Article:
I grew up on the east coast of the South Island of New Zealand. On a clear day, from our home within sight and sound of the Pacific Ocean, we could see Mt Cook - now also known as Aoraki, its Maori name – peeking through a gap in the mountain ranges from the Island’s west coast. It was always a thrill to see Mt Cook, New Zealand’s highest mountain, capped with snow winter and summer. On the edge of the plains and the ocean it seemed an impossible idea that men (and women) would climb it.
We learned about Mt Cook at school. It was 12,349 ft high. These days children learn the height in metres, but I have no idea what it is. A few years ago the top fell off Mt Cook, so now it’s not even 12,349 ft high anymore. My knowledge is obsolete.
Even though I could see Aoraki Mt Cook almost daily until I left home at 17, I didn’t get up close until I was 19. After they retired, my parents spent a lot more time in the MacKenzie country, the area surrounding Mt Cook. My dad loved the wide open spaces, and in his little Lada four-wheel drive he explored river valleys and camped out fishing. Now that he’s gone, my mum doesn’t get up there any more. So, at Christmas, we decided to take her for a drive. It was a beautiful day, and when we were half-way – at Tekapo - we decided on impulse to head for Mt Cook.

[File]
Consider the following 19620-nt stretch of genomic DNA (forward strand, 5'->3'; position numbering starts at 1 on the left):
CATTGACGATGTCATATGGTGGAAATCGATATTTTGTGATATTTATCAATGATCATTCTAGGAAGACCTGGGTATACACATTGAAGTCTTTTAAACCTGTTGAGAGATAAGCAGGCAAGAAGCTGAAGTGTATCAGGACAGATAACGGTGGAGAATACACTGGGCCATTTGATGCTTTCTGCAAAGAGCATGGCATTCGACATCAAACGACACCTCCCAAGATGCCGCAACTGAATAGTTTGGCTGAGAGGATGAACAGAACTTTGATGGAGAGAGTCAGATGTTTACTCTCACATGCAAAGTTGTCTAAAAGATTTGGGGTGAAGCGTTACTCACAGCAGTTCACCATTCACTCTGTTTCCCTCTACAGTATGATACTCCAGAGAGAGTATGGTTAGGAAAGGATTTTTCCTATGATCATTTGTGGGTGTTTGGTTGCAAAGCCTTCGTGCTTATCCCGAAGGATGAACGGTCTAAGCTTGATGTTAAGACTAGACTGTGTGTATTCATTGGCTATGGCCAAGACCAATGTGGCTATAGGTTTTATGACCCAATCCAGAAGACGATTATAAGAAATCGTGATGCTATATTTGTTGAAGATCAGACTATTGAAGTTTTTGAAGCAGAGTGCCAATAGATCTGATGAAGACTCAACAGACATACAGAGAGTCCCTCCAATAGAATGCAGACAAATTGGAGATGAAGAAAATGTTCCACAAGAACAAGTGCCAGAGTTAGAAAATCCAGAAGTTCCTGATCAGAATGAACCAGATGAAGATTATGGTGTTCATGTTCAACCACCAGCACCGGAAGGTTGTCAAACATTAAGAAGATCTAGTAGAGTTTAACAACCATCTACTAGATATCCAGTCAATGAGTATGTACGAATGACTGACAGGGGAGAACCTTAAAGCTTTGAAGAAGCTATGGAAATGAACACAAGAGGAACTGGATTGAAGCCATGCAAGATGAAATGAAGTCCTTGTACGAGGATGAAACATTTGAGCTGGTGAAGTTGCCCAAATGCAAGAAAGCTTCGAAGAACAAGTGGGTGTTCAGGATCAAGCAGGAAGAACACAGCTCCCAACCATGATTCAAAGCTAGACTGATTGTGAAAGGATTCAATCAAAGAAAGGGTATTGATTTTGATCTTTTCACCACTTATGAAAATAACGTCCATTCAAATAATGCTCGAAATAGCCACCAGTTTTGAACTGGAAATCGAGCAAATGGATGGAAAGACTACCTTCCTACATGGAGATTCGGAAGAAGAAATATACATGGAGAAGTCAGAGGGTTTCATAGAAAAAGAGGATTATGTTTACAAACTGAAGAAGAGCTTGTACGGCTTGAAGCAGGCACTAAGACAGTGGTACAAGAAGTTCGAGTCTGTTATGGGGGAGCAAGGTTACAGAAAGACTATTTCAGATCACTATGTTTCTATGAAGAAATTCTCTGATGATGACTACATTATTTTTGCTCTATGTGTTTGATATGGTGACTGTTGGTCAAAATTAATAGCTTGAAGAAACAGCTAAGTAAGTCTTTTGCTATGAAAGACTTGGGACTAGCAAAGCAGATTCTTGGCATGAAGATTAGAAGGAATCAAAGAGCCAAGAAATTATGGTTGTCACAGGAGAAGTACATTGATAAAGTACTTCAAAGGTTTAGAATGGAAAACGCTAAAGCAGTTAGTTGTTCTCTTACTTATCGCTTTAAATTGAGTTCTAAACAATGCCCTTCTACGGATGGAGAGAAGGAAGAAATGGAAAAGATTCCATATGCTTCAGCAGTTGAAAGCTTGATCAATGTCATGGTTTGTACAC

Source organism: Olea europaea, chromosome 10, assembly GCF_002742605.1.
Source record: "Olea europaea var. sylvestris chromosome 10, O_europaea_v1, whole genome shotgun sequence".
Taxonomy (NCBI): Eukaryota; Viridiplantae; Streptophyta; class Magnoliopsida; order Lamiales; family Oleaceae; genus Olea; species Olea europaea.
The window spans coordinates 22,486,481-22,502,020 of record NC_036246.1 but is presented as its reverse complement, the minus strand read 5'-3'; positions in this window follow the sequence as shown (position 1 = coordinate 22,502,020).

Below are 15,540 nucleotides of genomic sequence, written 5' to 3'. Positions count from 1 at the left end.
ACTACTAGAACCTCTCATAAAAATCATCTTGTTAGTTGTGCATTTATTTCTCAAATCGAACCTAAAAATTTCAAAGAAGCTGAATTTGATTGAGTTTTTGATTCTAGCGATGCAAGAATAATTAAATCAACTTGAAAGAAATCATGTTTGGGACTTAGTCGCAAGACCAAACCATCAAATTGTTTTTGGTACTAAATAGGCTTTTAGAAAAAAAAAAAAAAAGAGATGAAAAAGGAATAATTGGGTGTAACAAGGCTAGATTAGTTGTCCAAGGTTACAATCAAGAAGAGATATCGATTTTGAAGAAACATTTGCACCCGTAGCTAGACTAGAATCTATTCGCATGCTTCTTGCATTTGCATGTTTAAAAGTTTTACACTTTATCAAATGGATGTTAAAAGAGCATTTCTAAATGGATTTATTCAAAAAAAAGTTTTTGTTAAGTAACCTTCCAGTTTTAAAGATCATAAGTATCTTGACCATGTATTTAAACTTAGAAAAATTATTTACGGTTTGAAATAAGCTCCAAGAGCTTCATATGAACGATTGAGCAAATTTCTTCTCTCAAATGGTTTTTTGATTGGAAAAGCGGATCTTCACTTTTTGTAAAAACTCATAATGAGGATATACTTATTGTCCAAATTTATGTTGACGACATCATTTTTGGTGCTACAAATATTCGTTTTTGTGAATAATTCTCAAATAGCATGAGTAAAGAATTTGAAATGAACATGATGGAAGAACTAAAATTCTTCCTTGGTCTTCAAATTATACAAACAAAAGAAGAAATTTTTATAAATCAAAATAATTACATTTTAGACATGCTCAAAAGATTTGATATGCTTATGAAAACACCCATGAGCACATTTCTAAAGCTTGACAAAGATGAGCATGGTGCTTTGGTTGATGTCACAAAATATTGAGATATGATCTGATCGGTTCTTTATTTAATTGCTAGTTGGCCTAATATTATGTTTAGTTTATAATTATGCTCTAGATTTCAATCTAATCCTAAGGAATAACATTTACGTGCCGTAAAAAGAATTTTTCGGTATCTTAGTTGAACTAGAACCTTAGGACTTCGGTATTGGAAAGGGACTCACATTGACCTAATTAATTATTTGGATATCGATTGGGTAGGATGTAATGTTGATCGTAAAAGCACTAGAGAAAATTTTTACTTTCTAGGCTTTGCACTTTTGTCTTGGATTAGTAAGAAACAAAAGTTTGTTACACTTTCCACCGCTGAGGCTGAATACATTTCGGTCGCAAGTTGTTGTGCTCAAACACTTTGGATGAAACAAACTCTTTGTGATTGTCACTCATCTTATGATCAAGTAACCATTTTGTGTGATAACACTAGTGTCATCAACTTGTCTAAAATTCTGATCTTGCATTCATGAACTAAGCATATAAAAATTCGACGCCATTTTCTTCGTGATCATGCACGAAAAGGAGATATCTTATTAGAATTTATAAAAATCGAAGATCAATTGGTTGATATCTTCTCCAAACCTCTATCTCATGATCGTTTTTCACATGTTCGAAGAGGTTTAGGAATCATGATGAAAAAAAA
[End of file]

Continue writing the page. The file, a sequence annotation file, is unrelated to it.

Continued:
On arrival, we saw the new Sir Edmund Hillary Alpine Centre which had been opened only days earlier. There was a statue of Sir Ed out front. I remember thinking that he would be in his 80s now, and that soon he wouldn’t be here anymore. New Zealand would go on without Sir Ed to keep us honest. It pained me and I was surprised at that, at the emotion I felt all of a sudden. Little did I know that we had just a few short weeks left to appreciate him.
I grew up in a country enormously proud of Sir Ed. Tiny New Zealand, tucked away on the edge of the world, had produced a man who had climbed the highest peak on the planet, thousands of miles away, before anyone else. It made us feel as if we had a place in the world. That we belonged. That we mattered.
Not that we focussed solely on Sir Ed’s accomplishments. In my experience, Sir Edmund Hillary and Sherpa Tensing were always spoken of together, never individually, when it came to the Everest climb. Sir Ed would have never had it any other way. Likewise, he was as proud of the humanitarian work he did in Nepal as in his exploits at Everest, and later at the North and South Poles.
New Zealand was a better place with Sir Ed in it.
Let’s face it. The world was a better place with Sir Ed in it.